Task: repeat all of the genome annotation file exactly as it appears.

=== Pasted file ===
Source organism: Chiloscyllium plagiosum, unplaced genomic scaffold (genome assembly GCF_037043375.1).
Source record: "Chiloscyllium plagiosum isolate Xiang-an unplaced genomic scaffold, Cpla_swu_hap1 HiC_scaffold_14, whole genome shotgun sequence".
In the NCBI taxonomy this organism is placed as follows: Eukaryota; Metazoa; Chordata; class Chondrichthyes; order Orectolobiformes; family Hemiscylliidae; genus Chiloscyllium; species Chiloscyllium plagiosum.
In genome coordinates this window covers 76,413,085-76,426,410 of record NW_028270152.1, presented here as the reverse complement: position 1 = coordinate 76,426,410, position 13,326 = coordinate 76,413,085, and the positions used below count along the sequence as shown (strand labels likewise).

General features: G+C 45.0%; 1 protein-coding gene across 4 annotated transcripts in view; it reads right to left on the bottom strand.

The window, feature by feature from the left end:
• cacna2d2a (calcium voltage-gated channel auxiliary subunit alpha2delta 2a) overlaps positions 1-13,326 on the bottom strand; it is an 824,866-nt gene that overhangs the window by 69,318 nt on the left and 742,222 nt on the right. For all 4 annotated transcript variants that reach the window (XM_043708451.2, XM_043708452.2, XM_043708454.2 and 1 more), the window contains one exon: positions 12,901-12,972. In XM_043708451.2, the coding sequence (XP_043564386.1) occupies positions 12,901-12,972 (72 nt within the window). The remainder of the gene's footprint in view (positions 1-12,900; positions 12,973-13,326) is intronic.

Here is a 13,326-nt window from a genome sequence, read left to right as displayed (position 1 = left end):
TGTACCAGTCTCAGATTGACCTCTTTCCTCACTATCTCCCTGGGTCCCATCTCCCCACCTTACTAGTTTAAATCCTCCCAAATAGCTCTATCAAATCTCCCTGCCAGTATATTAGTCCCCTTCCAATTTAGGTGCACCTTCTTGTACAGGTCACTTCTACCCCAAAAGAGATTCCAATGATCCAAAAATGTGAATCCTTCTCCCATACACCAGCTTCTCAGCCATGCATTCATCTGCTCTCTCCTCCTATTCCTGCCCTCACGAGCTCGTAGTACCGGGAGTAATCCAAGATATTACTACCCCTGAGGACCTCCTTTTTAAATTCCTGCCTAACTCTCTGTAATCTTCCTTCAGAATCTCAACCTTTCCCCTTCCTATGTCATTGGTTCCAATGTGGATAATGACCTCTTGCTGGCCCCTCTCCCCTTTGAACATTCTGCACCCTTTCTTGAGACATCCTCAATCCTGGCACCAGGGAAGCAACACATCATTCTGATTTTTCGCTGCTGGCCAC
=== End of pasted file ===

Source organism: Chiloscyllium plagiosum, unplaced genomic scaffold (genome assembly GCF_037043375.1).
Source record: "Chiloscyllium plagiosum isolate Xiang-an unplaced genomic scaffold, Cpla_swu_hap1 HiC_scaffold_14, whole genome shotgun sequence".
In the NCBI taxonomy this organism is placed as follows: Eukaryota; Metazoa; Chordata; class Chondrichthyes; order Orectolobiformes; family Hemiscylliidae; genus Chiloscyllium; species Chiloscyllium plagiosum.
In genome coordinates this window covers 76,413,085-76,426,410 of record NW_028270152.1, presented here as the reverse complement: position 1 = coordinate 76,426,410, position 13,326 = coordinate 76,413,085, and the positions used below count along the sequence as shown (strand labels likewise).

General features: G+C 45.0%; 1 protein-coding gene across 4 annotated transcripts in view; it reads right to left on the bottom strand.

The window, feature by feature from the left end:
• cacna2d2a (calcium voltage-gated channel auxiliary subunit alpha2delta 2a) overlaps positions 1-13,326 on the bottom strand; it is an 824,866-nt gene that overhangs the window by 69,318 nt on the left and 742,222 nt on the right. For all 4 annotated transcript variants that reach the window (XM_043708451.2, XM_043708452.2, XM_043708454.2 and 1 more), the window contains one exon: positions 12,901-12,972. In XM_043708451.2, the coding sequence (XP_043564386.1) occupies positions 12,901-12,972 (72 nt within the window). The remainder of the gene's footprint in view (positions 1-12,900; positions 12,973-13,326) is intronic.

Here is a 13,326-nt window from a genome sequence, read left to right as displayed (position 1 = left end):
TGTACCAGTCTCAGATTGACCTCTTTCCTCACTATCTCCCTGGGTCCCATCTCCCCACCTTACTAGTTTAAATCCTCCCAAATAGCTCTATCAAATCTCCCTGCCAGTATATTAGTCCCCTTCCAATTTAGGTGCACCTTCTTGTACAGGTCACTTCTACCCCAAAAGAGATTCCAATGATCCAAAAATGTGAATCCTTCTCCCATACACCAGCTTCTCAGCCATGCATTCATCTGCTCTCTCCTCCTATTCCTGCCCTCACGAGCTCGTAGTACCGGGAGTAATCCAAGATATTACTACCCCTGAGGACCTCCTTTTTAAATTCCTGCCTAACTCTCTGTAATCTTCCTTCAGAATCTCAACCTTTCCCCTTCCTATGTCATTGGTTCCAATGTGGATAATGACCTCTTGCTGGCCCCTCTCCCCTTTGAACATTCTGCACCCTTTCTTGAGACATCCTCAATCCTGGCACCAGGGAAGCAACACATCATTCTGATTTTTCGCTGCTGGCCAC